The proposal would classify companies that distribute spent grain to farms as animal feed manufacturers, possibly forcing them to dry and package the material before distribution.

            It's not targeted on breweries specifically. It is targeted at diary farms. It is about accountability what the cows are fed with. Breweries inserted themselves into the market and, as suppliers, are subject to regulations.

      • by ganjadude (952775)
        but it IS an issue because while they are wasting time on this, spending money on this, they could be putting resources in places that actually need them
    • I get the whole general protection of the average citizen from crimes, but we really need to shrink the reach and scope of these bastards.

      That's the reason for political correctness: to expand the scope of government past immediate risks to ideological risks. It's a power grab.

      The correct way to deal with this is not to be anti-politically correct, but to stop being politically correct. That deprives government of its justification for its new powers.

    • Re: (Score:2, Interesting)

      by Anonymous Coward

      Data? Facts? What is your analysis of the feed proposals?

      Oh. you're just another Right wing Anti-science nut.

      OK. next?

  • by Mashiki (184564) <mashiki@NOspAM.gmail.com> on Saturday April 19, 2014 @01:16PM (#46795549) Homepage

    You can count on us Canadians to provide you with quality beer that isn't watered down and has actual kick to it! Though you will have to occasionally deal with Molson, and perhaps some weird off-brands, or something oddly flavored for the trendy folks at the centre-of-the-univerise(Toronto).

    • *contemplatively sips Guinness*

    • I've been to Montreal. The local beer, which was mostly lager, sucked. The Canadian IPAs I tried also sucked. In the US, the big-brand lagers suck too but the hundreds of beers produced by the multitude of US micro-breweries do not suck at all. They're easily some of the best beers in the world.
  • by lagomorpha2 (1376475) on Saturday April 19, 2014 @01:18PM (#46795561)

    Wouldn't eliminating a source of cheap feed also increase milk and beef prices?

  • Better living through regulation strikes again. It is part of a well oiled machine.

    Obama: My Plan Makes Electricity Rates Skyrocket [youtube.com]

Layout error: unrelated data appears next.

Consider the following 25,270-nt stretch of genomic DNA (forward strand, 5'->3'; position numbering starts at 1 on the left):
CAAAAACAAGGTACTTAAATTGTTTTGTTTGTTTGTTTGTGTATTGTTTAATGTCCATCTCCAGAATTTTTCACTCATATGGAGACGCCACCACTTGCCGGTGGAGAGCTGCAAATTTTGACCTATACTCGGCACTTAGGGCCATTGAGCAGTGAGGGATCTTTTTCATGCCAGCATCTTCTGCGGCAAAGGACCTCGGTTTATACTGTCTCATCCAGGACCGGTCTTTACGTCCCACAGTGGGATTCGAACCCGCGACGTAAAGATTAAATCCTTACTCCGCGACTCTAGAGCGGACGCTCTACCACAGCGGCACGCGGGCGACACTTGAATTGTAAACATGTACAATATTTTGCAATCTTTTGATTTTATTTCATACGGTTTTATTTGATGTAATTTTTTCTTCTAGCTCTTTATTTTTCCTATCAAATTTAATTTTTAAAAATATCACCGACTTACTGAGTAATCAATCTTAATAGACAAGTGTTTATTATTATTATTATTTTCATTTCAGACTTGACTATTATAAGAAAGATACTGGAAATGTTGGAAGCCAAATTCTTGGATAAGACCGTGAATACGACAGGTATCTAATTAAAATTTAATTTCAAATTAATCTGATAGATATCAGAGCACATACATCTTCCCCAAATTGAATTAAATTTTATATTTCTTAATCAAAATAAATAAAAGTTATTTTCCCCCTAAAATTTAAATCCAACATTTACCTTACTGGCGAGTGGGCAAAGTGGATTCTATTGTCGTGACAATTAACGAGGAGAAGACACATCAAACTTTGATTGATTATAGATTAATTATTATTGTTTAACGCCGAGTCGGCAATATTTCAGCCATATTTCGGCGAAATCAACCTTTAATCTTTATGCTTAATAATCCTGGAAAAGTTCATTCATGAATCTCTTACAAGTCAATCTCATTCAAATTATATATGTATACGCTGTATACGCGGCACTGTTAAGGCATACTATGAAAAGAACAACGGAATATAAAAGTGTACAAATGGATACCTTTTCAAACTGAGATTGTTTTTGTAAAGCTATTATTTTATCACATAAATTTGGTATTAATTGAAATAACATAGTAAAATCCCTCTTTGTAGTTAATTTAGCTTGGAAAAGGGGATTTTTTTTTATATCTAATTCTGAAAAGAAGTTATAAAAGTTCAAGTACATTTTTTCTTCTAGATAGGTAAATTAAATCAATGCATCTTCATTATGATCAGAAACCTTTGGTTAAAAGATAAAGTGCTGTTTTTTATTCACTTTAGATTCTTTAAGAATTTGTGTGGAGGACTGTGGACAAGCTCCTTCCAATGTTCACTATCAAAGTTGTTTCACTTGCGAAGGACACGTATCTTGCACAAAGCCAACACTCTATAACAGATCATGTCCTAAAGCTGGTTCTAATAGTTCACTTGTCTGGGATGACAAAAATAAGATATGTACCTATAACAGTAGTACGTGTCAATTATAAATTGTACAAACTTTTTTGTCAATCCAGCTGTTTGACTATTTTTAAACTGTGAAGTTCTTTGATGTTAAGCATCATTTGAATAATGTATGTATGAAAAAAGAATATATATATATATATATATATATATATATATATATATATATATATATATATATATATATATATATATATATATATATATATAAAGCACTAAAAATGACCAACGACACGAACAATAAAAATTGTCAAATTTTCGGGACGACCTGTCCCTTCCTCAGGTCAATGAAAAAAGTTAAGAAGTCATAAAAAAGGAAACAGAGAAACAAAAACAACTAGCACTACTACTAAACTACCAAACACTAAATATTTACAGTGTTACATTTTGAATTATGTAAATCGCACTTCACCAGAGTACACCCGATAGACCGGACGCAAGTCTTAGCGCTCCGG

• Bullshit (Score:5, Insightful)

    by Animats (122034) on Saturday April 19, 2014 @01:27PM (#46795611) Homepage

    Brewers get $30 a ton for the waste from beer manufacturing. Per can/bottle of beer, that's negligible.

    Brewers can continue to sell this as animal feed. They just have to follow the same rules as everybody else who sells animal feed, like Purina Chows and Cargill. The big plants will have to do a little more processing and testing. The "craft brewers" don't produce that much waste, and it's biodegradable.

    • Re: (Score:2, Insightful)

      by l0ungeb0y (442022)

      Brewers get $30 a ton for the waste from beer manufacturing. Per can/bottle of beer, that's negligible.

      You're the one that's full of shit. From the article:

      The equipment and set up to do that would cost about $13 million per facility

      Why don't you tell us how that $13,000,000 cost per brewing facility will be paid off by that $30/ton "profit" and thus be a negligible cost.
      Also, what of the costs to your beef, which will also go up due to the loss or increased cost of feed?

      • Because the brewers will just dump it. They'll lose $30/ton + about $15 per ton to dump it at the local landfill unless they find another buyer. 1 ton of grain probably makes over a thousand gallons of beer. So $45/1000 = .0045 or 5 cents per gallon of beer. This is not even taking into account that the landfills probably closer and they don't find another buyer.

      • Why don't you tell us how that $13,000,000 cost per brewing facility will be paid off by that $30/ton "profit" and thus be a negligible cost.

        It won't be. That's the point.

        Brewers are either giving this stuff away for free or making as little as $30/ton so that they don't have to deal with it. They simply won't spend the $13M, since they have no reason to do so, and will instead landfill all of this stuff for cheap. Thus, this whole "beer price crisis" is a fictional event that will never occur.

        If that equipment is going to be purchased, it will be purchased for the beer industry by the livestock industry, since they are the ones who stand to los

      • by gman003 (1693318)

        You're missing the point. The point is, right now they make a relatively small amount of money by selling off what would otherwise be waste. The regulation doesn't force them to do anything unless they're selling that "waste" as animal feed. If the testing and equipment make it unprofitable, they can simply dispose of the waste, losing an income of $30/ton. Relative to their profits from their actual core business, that's negligible. Beer will not suddenly double in price - beer is roughly $1000/ton (based

      • by laird (2705)

        The maximum possible rational impact would be $30/ton, because if the cost of processing were more than the cost of selling the material, they would stop selling it, which would cost them $30/ton. So it's impossible for the impact of this on a bottle of beer to be more than $30/the number of bottles produced making a ton of this feed.

        If it cost $13M to outfit a facility with processing equipment, they would only spend that money if selling the feed were profitable after the cost, in which case the "cost" wo

    • Re:Bullshit (Score:4, Interesting)

      by jklovanc (1603149) on Saturday April 19, 2014 @02:19PM (#46795893)

      Brewers get $30 a ton for the waste from beer manufacturing.

      The lost revenue is not the issue. The breweries could just put it in a landfill and the beer prices would hardly be effected. The costs would come in the equipment and manpower needed to comply with the new regulations. Letting perfectly good animal feed go to waste because a bad regulation is prohibiting the sale is a bad idea.